- Is there a need for further competition-related reform in infrastructure sectors with a history of heavy government involvement (such as the water, energy and transport sectors)?
- Would there be a public benefit in encouraging greater competition and choice in sectors with substantial government participation (including education, health and disability care and support)?
- Are the current competition laws working effectively to promote competitive markets, given increasing globalisation, changing market and social structures, and technological change?
- Are competition-related institutions functioning effectively and promoting efficient outcomes for consumers and the maximum scope for industry participation?
- What institutional arrangements would best support a self-sustaining process for continual competition policy reform and review?
Indeed, stakeholders have the ability to shape the Review
The questions in the Issues Paper are all open-ended and broad, which gives stakeholders the ability to shape the Review. Indeed, it appears that the Panel has not pre-judged any issues within the Review’s ambit, if the high-level treatment of them is anything to go by.
To take one example, after stepping through possible reform in energy, water, transport and telecommunications on a single page, the Panel poses a broad question:5 What are the competition policy reform priorities in sectors such as utilities, transport, and telecommunications?
Similarly, after summarising the mergers provision (section 50 of the CCA) and the three merger review processes in three concise paragraphs, the question is again a broad one:6 Do the merger provisions of the CCA operate effectively, and are they being applied effectively by regulators and the courts?
While the review of the existing competition laws and the administration of competition law and policy has been relegated, the Issues Paper asks all the relevant questions
While the Issues Paper relegates the review of the existing competition laws and their administration to the bottom of the list, the Issues Paper squarely raise issues specific to the key CCA provisions, including the mergers provisions, the misuse of market power provision and provisions relating to anti-competitive agreements, and also asks whether the CCA adequately enables efficient small businesses to compete effectively.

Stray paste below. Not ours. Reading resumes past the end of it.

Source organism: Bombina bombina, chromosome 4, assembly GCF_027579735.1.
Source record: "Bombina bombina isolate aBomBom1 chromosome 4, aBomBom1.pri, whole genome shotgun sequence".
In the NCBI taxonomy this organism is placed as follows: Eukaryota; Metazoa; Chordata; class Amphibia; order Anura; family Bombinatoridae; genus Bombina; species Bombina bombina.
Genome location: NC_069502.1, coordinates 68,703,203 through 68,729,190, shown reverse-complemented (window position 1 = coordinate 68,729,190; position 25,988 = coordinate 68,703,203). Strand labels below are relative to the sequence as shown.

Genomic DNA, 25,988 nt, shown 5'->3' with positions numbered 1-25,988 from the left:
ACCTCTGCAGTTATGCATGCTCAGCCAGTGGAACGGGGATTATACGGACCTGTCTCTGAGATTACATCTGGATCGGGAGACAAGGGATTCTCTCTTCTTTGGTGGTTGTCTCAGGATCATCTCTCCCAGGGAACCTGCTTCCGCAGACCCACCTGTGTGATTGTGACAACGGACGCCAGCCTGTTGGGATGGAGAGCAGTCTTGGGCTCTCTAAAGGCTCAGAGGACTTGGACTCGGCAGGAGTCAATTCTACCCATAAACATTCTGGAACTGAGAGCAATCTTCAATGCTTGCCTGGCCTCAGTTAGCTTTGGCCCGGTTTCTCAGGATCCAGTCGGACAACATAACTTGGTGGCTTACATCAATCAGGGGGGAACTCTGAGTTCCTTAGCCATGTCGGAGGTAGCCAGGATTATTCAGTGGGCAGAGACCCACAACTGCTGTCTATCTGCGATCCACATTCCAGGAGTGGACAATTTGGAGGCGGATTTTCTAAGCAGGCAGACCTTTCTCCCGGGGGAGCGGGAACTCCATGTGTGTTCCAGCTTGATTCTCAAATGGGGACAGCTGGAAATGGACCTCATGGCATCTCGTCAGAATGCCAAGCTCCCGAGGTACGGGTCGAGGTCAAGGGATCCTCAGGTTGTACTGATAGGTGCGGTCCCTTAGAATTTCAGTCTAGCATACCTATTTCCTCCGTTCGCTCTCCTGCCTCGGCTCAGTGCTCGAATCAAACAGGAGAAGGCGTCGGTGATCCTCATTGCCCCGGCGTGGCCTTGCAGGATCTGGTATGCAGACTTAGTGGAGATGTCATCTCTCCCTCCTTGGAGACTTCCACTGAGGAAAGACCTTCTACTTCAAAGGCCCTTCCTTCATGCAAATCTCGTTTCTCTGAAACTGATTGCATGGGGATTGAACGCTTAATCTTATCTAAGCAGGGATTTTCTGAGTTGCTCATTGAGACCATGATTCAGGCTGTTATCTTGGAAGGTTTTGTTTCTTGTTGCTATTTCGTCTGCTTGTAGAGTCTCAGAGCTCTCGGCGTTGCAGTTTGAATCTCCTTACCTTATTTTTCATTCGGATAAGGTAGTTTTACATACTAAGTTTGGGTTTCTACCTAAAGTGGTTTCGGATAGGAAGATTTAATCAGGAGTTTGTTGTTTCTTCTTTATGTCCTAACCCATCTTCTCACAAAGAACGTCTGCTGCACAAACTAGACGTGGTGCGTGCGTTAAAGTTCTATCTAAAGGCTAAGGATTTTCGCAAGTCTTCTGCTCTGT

More fundamentally, the Issues Paper raises the issue of whether to streamline the Competition and Consumer Act 2010, which is generally recognised to be overly complex and reliant on the use of codified per se contraventions. For example, the Panel presents the current state of play in relation to authorisations and notifications, which shows the lack of consistency in their application, and asks the question: Do the authorisation and notification provisions of the CCA operate effectively, and do they work to further the objectives of the CCA?
The Panel also calls for comment on the administration of competition policy, including stakeholders’ experiences in dealing with the ACCC, the Australian Competition Tribunal and other regulatory bodies. The Panel asks: What institutional arrangements would best support a self-sustaining process for continual competition policy reform and review?
The Issues Paper provides an indication as to the Panel’s approach to the Review
The Panel has also set out its intentions as to how it will cover the breadth of issues set out in the Terms of Reference within the 12 month timeframe. In particular, the Panel notes that:7
… the Panel [is required to] … prioritise its analysis and recommendations. In general, more detailed proposals for change will be made where the issues at stake have previously been tested and debated, or in areas where specific suggestions will help advance the debate.
In other cases, a principles-based approach can allow subsequent application to a wide range of sectors in the economy and provide greater flexibility at the implementation stage.
In the Issues Paper, the Panel also notes that it will not be analysing particular sectors on a level comparable to the ACCC’s recent grocery and petrol inquiries.8 However, stakeholders will need to provide sufficient detail in their submissions to enable the Panel to test propositions properly.
Responding to the Issues Paper and the Review timetable
Stakeholders have just over one month to prepare their submissions in response to the Issues Paper. The due date is 10 June 2014. Other key dates are as follows:
- Consultation on Issues Paper – May / June 2014;
- Draft report due – September 2014;
- Consultation and submissions on draft report – October / November 2014; and
- Final report due – early 2015.